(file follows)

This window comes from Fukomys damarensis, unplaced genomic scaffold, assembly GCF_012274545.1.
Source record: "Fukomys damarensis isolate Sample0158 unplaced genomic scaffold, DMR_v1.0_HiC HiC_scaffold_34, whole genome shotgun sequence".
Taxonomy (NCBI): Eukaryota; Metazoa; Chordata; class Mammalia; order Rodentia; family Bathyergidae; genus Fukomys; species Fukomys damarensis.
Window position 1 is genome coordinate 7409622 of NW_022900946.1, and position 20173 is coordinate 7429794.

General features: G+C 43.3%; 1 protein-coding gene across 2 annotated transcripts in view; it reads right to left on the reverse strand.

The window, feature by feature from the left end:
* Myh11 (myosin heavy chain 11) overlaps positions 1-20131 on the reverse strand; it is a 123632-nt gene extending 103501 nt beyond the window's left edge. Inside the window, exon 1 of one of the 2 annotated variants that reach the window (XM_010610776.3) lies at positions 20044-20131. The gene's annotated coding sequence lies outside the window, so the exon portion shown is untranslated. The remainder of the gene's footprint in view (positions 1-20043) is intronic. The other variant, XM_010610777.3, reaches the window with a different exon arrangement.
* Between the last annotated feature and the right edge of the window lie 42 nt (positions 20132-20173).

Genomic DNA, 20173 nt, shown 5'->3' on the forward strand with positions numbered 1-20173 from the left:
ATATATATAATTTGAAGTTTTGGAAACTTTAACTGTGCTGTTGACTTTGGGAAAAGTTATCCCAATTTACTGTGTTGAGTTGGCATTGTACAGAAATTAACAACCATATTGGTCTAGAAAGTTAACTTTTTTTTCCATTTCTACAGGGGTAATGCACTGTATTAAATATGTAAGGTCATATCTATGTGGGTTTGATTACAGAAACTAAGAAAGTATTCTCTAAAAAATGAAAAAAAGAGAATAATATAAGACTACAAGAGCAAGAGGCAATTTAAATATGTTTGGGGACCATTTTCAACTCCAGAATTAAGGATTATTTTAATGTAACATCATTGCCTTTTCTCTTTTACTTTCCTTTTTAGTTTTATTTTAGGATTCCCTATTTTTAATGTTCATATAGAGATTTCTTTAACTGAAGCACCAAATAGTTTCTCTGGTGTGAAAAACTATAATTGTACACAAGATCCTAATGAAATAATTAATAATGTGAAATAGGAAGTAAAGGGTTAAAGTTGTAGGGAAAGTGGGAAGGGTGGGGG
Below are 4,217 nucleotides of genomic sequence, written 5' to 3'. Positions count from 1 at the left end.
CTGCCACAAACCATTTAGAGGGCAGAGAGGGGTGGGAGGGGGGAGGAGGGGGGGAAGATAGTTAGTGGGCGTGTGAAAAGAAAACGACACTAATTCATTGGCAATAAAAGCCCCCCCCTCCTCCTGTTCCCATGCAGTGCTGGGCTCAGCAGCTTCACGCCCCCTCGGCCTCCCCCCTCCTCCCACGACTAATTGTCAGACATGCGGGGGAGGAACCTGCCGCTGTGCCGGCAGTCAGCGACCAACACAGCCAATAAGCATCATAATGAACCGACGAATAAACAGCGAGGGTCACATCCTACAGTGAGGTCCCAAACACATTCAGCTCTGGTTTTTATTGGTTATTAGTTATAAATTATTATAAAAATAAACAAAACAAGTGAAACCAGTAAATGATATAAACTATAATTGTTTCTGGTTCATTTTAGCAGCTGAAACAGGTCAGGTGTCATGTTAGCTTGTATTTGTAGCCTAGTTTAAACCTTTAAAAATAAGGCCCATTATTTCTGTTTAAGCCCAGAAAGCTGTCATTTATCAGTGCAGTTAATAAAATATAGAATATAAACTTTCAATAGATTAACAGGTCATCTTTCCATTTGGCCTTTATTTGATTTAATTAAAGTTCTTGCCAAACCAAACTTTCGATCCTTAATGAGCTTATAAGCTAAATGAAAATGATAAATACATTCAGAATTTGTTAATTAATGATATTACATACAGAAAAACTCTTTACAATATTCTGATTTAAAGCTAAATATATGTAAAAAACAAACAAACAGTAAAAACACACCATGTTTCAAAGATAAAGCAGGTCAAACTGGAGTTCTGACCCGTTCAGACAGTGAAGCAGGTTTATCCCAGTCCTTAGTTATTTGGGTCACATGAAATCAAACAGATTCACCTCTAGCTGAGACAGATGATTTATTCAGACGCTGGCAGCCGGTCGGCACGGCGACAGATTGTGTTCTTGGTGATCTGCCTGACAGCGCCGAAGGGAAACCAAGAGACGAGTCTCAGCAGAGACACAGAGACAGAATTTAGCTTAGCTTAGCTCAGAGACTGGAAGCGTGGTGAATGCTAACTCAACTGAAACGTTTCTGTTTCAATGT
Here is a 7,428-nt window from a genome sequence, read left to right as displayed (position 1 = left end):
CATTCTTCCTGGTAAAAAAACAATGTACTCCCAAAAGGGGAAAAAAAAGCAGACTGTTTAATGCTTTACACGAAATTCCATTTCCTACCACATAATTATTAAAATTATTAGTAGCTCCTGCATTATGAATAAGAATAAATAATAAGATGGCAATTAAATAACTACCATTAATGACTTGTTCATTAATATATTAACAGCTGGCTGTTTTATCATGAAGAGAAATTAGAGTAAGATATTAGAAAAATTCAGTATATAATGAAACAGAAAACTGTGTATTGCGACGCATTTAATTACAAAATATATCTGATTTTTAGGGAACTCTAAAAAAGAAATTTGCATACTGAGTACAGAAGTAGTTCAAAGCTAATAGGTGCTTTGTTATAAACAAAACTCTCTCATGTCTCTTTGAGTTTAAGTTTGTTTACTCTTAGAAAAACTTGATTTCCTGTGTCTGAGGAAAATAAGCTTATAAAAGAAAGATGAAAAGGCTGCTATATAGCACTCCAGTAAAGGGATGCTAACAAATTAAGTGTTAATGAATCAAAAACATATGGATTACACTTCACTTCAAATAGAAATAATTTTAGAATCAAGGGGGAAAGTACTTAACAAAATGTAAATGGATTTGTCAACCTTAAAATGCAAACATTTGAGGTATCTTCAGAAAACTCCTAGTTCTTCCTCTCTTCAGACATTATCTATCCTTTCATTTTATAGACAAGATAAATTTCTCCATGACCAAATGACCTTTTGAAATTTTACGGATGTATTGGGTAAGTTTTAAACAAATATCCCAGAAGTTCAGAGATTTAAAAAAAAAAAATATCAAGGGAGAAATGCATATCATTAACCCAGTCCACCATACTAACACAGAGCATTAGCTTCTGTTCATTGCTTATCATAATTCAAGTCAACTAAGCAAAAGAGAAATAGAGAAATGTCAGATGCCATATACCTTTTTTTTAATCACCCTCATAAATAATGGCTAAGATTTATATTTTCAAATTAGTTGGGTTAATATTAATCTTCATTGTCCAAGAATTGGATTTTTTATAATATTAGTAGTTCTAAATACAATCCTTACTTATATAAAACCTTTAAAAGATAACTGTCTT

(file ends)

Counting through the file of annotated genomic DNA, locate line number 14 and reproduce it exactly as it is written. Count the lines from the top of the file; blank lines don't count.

CATTCTTCCTGGTAAAAAAACAATGTACTCCCAAAAGGGGAAAAAAAAGCAGACTGTTTAATGCTTTACACGAAATTCCATTTCCTACCACATAATTATTAAAATTATTAGTAGCTCCTGCATTATGAATAAGAATAAATAATAAGATGGCAATTAAATAACTACCATTAATGACTTGTTCATTAATATATTAACAGCTGGCTGTTTTATCATGAAGAGAAATTAGAGTAAGATATTAGAAAAATTCAGTATATAATGAAACAGAAAACTGTGTATTGCGACGCATTTAATTACAAAATATATCTGATTTTTAGGGAACTCTAAAAAAGAAATTTGCATACTGAGTACAGAAGTAGTTCAAAGCTAATAGGTGCTTTGTTATAAACAAAACTCTCTCATGTCTCTTTGAGTTTAAGTTTGTTTACTCTTAGAAAAACTTGATTTCCTGTGTCTGAGGAAAATAAGCTTATAAAAGAAAGATGAAAAGGCTGCTATATAGCACTCCAGTAAAGGGATGCTAACAAATTAAGTGTTAATGAATCAAAAACATATGGATTACACTTCACTTCAAATAGAAATAATTTTAGAATCAAGGGGGAAAGTACTTAACAAAATGTAAATGGATTTGTCAACCTTAAAATGCAAACATTTGAGGTATCTTCAGAAAACTCCTAGTTCTTCCTCTCTTCAGACATTATCTATCCTTTCATTTTATAGACAAGATAAATTTCTCCATGACCAAATGACCTTTTGAAATTTTACGGATGTATTGGGTAAGTTTTAAACAAATATCCCAGAAGTTCAGAGATTTAAAAAAAAAAAATATCAAGGGAGAAATGCATATCATTAACCCAGTCCACCATACTAACACAGAGCATTAGCTTCTGTTCATTGCTTATCATAATTCAAGTCAACTAAGCAAAAGAGAAATAGAGAAATGTCAGATGCCATATACCTTTTTTTTAATCACCCTCATAAATAATGGCTAAGATTTATATTTTCAAATTAGTTGGGTTAATATTAATCTTCATTGTCCAAGAATTGGATTTTTTATAATATTAGTAGTTCTAAATACAATCCTTACTTATATAAAACCTTTAAAAGATAACTGTCTT